Lagos makes laws that it can’t, won’t enforce

Fashola signing Lagos traffic Law [Photo:]

 Lagos has many laws and directives that it seems unable to enforce.

Despite a plethora of recent laws and directives passed by the Lagos State Government, a PREMIUM TIMES investigation has revealed that, apart from its traffic laws, which have been vigorously enforced, the state either lacks the capacity or will to enforce many of the laws it has recently passed.

Our investigation also revealed that many of the laws that have not been enforced are those meant to address some of the pressing needs of inhabitants of the state, such as the tenancy law and the law against noise pollution.

In some cases, officials of agencies charged with enforcing these laws have turned their backs on those that have approached them for help.

In one particular case, an inhabitant who had gone to an agency for help was advised to break the law.

Dead on arrival

When the Lagos State House of Assembly passed the new Lagos Tenancy Law in August 2011, it was widely hailed by residents, many of whom have suffered several years of cutthroat rent by landlords.

Landlords in Lagos demand up to three years upfront rents alongside other prohibitive charges.

Basically, the new law criminalises the demand and payment of rent beyond one year for new tenants and six months for existing tenants.

“This law seeks change like is done in all decent societies by asking the privileged to sacrifice a little so that the underprivileged can have a survival chance. It seeks to protect the poor and under privileged,” the state governor, Raji Fashola, said.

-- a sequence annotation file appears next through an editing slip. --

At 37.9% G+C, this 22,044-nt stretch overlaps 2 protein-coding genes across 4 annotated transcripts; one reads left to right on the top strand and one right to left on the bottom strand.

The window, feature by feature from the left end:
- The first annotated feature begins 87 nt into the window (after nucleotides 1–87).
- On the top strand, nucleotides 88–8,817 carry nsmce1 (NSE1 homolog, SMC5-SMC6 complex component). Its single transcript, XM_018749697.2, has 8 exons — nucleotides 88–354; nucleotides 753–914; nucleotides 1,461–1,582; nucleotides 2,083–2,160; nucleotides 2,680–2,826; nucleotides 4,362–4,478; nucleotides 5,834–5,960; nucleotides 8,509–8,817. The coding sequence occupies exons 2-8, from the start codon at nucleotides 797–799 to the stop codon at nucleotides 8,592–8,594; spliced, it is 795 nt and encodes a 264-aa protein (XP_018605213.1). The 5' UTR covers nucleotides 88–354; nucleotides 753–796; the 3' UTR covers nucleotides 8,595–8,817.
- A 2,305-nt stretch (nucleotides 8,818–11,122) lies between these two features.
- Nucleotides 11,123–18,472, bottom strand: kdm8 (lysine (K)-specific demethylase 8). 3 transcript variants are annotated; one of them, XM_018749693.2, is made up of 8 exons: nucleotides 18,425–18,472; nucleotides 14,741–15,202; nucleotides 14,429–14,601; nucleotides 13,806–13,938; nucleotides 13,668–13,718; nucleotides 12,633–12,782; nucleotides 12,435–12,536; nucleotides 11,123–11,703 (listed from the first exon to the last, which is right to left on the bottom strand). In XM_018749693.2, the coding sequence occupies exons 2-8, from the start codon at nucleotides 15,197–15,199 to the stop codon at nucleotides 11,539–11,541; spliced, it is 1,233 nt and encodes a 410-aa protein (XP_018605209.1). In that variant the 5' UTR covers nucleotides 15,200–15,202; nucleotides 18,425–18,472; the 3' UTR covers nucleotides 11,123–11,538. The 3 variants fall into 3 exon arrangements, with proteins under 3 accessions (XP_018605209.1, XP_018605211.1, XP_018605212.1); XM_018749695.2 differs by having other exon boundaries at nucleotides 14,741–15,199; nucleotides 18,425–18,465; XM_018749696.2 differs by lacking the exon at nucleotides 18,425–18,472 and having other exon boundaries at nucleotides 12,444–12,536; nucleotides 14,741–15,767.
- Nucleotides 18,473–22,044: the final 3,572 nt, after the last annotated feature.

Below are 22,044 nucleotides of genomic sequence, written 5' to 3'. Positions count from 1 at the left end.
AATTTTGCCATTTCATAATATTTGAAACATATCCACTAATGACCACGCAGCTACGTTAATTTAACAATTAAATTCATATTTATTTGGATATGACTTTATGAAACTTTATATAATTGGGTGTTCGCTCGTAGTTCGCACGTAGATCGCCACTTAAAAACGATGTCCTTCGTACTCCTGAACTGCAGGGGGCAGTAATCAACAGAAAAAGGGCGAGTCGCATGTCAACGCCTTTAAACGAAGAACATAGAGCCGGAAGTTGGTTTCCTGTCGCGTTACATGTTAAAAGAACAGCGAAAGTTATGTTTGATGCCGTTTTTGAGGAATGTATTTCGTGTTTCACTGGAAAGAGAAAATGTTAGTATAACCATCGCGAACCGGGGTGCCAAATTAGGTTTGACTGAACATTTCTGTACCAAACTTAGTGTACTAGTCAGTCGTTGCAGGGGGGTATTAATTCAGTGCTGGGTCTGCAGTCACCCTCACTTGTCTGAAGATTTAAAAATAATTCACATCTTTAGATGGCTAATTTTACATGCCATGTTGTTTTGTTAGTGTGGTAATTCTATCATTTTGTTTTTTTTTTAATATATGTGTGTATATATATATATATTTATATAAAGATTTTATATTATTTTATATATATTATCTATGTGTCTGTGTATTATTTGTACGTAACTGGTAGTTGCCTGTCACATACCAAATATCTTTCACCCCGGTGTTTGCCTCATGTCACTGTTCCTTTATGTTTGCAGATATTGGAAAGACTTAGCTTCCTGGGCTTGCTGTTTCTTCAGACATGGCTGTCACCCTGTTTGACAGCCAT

However, it has been business as usual for landlords as the government has not shown any will or capacity to enforce the law.

The state governor himself admitted this much.

During an event marking his 1,600 days in office, Mr. Fashola told reporters that the law is meant to be self-enforcing. He explained that anyone who enters into any obligation contrary to the provision of the law cannot seek redress from the courts because no court can enforce an illegality.

No effect without enforcement

Tunji Awolaja, a teacher who was forced to pay two years rent upfront by his new landlord, said without coercive enforcement of the law, tenants will continue to be at the mercy of landlords.

“Residential property is scarce in Lagos and one will always be at the mercy of one’s landlord in such a situation,” he said.

“While you’re busy arguing the provisions of this law with your landlord, someone is already begging him with three times the value of your rent to take over your flat. Even if you decide to move out, what is the guaranty that the next landlord will be willing to obey the law?” he said.

Gbenro Adeoye, a journalist, who insisted on paying six months’ rent upfront rather than the one year demanded by his landlord, said he was “shocked beyond description” when he was told by an official of a state agency to do the illegal.